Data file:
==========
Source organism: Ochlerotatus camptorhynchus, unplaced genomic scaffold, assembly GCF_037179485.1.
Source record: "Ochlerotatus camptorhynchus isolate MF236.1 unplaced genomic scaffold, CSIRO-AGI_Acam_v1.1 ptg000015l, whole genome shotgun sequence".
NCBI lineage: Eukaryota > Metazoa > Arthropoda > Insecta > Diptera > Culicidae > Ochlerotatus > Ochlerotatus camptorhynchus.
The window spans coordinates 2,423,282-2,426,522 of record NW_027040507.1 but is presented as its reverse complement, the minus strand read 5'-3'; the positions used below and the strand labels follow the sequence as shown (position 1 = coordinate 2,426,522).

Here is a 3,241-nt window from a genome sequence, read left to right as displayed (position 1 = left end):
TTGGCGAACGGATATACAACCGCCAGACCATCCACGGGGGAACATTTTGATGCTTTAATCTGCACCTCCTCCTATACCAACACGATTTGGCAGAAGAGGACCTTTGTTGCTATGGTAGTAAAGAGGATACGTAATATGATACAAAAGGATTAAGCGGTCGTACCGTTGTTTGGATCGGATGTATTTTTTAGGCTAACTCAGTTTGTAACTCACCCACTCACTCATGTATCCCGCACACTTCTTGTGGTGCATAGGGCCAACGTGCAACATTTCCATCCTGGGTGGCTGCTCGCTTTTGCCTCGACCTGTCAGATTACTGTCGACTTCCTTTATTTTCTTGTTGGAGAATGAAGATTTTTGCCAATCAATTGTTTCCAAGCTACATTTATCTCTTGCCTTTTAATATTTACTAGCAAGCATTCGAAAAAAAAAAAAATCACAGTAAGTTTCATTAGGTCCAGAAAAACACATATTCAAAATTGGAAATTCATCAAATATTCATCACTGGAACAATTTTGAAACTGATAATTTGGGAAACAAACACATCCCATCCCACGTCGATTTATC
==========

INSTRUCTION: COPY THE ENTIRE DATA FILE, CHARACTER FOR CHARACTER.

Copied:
Source organism: Ochlerotatus camptorhynchus, unplaced genomic scaffold, assembly GCF_037179485.1.
Source record: "Ochlerotatus camptorhynchus isolate MF236.1 unplaced genomic scaffold, CSIRO-AGI_Acam_v1.1 ptg000015l, whole genome shotgun sequence".
NCBI lineage: Eukaryota > Metazoa > Arthropoda > Insecta > Diptera > Culicidae > Ochlerotatus > Ochlerotatus camptorhynchus.
The window spans coordinates 2,423,282-2,426,522 of record NW_027040507.1 but is presented as its reverse complement, the minus strand read 5'-3'; the positions used below and the strand labels follow the sequence as shown (position 1 = coordinate 2,426,522).

Here is a 3,241-nt window from a genome sequence, read left to right as displayed (position 1 = left end):
TTGGCGAACGGATATACAACCGCCAGACCATCCACGGGGGAACATTTTGATGCTTTAATCTGCACCTCCTCCTATACCAACACGATTTGGCAGAAGAGGACCTTTGTTGCTATGGTAGTAAAGAGGATACGTAATATGATACAAAAGGATTAAGCGGTCGTACCGTTGTTTGGATCGGATGTATTTTTTAGGCTAACTCAGTTTGTAACTCACCCACTCACTCATGTATCCCGCACACTTCTTGTGGTGCATAGGGCCAACGTGCAACATTTCCATCCTGGGTGGCTGCTCGCTTTTGCCTCGACCTGTCAGATTACTGTCGACTTCCTTTATTTTCTTGTTGGAGAATGAAGATTTTTGCCAATCAATTGTTTCCAAGCTACATTTATCTCTTGCCTTTTAATATTTACTAGCAAGCATTCGAAAAAAAAAAAAATCACAGTAAGTTTCATTAGGTCCAGAAAAACACATATTCAAAATTGGAAATTCATCAAATATTCATCACTGGAACAATTTTGAAACTGATAATTTGGGAAACAAACACATCCCATCCCACGTCGATTTATC